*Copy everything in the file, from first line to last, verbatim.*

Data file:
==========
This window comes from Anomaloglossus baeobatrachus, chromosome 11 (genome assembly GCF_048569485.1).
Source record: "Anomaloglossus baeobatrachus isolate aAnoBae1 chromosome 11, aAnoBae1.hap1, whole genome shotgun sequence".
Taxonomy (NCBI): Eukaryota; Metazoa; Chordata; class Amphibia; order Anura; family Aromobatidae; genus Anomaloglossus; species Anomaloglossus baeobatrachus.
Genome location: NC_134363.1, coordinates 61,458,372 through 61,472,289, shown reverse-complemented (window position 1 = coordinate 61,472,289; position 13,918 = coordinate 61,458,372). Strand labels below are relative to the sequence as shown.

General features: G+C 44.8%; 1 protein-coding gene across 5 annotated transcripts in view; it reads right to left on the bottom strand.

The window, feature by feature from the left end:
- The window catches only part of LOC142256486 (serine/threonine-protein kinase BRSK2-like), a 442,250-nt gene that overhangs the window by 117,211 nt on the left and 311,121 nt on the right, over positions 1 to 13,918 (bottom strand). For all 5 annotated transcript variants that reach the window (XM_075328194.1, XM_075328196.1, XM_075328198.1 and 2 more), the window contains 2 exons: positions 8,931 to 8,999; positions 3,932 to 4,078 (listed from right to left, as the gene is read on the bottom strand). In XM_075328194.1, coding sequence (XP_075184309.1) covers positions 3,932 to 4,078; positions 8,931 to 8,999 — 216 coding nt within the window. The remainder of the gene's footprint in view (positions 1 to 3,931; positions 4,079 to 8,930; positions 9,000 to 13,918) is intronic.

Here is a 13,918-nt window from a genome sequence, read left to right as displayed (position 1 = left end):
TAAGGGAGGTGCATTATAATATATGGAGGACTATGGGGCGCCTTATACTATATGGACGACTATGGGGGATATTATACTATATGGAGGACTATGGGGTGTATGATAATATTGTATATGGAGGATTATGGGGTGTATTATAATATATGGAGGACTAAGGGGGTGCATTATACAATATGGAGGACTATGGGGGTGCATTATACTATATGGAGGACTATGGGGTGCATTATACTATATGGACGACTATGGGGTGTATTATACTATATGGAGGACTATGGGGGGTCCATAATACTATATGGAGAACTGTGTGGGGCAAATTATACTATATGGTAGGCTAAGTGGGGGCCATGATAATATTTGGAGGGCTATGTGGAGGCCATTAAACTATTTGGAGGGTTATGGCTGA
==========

This window comes from Anomaloglossus baeobatrachus, chromosome 11 (genome assembly GCF_048569485.1).
Source record: "Anomaloglossus baeobatrachus isolate aAnoBae1 chromosome 11, aAnoBae1.hap1, whole genome shotgun sequence".
Taxonomy (NCBI): Eukaryota; Metazoa; Chordata; class Amphibia; order Anura; family Aromobatidae; genus Anomaloglossus; species Anomaloglossus baeobatrachus.
Genome location: NC_134363.1, coordinates 61,458,372 through 61,472,289, shown reverse-complemented (window position 1 = coordinate 61,472,289; position 13,918 = coordinate 61,458,372). Strand labels below are relative to the sequence as shown.

General features: G+C 44.8%; 1 protein-coding gene across 5 annotated transcripts in view; it reads right to left on the bottom strand.

The window, feature by feature from the left end:
- The window catches only part of LOC142256486 (serine/threonine-protein kinase BRSK2-like), a 442,250-nt gene that overhangs the window by 117,211 nt on the left and 311,121 nt on the right, over positions 1 to 13,918 (bottom strand). For all 5 annotated transcript variants that reach the window (XM_075328194.1, XM_075328196.1, XM_075328198.1 and 2 more), the window contains 2 exons: positions 8,931 to 8,999; positions 3,932 to 4,078 (listed from right to left, as the gene is read on the bottom strand). In XM_075328194.1, coding sequence (XP_075184309.1) covers positions 3,932 to 4,078; positions 8,931 to 8,999 — 216 coding nt within the window. The remainder of the gene's footprint in view (positions 1 to 3,931; positions 4,079 to 8,930; positions 9,000 to 13,918) is intronic.

Here is a 13,918-nt window from a genome sequence, read left to right as displayed (position 1 = left end):
TAAGGGAGGTGCATTATAATATATGGAGGACTATGGGGCGCCTTATACTATATGGACGACTATGGGGGATATTATACTATATGGAGGACTATGGGGTGTATGATAATATTGTATATGGAGGATTATGGGGTGTATTATAATATATGGAGGACTAAGGGGGTGCATTATACAATATGGAGGACTATGGGGGTGCATTATACTATATGGAGGACTATGGGGTGCATTATACTATATGGACGACTATGGGGTGTATTATACTATATGGAGGACTATGGGGGGTCCATAATACTATATGGAGAACTGTGTGGGGCAAATTATACTATATGGTAGGCTAAGTGGGGGCCATGATAATATTTGGAGGGCTATGTGGAGGCCATTAAACTATTTGGAGGGTTATGGCTGA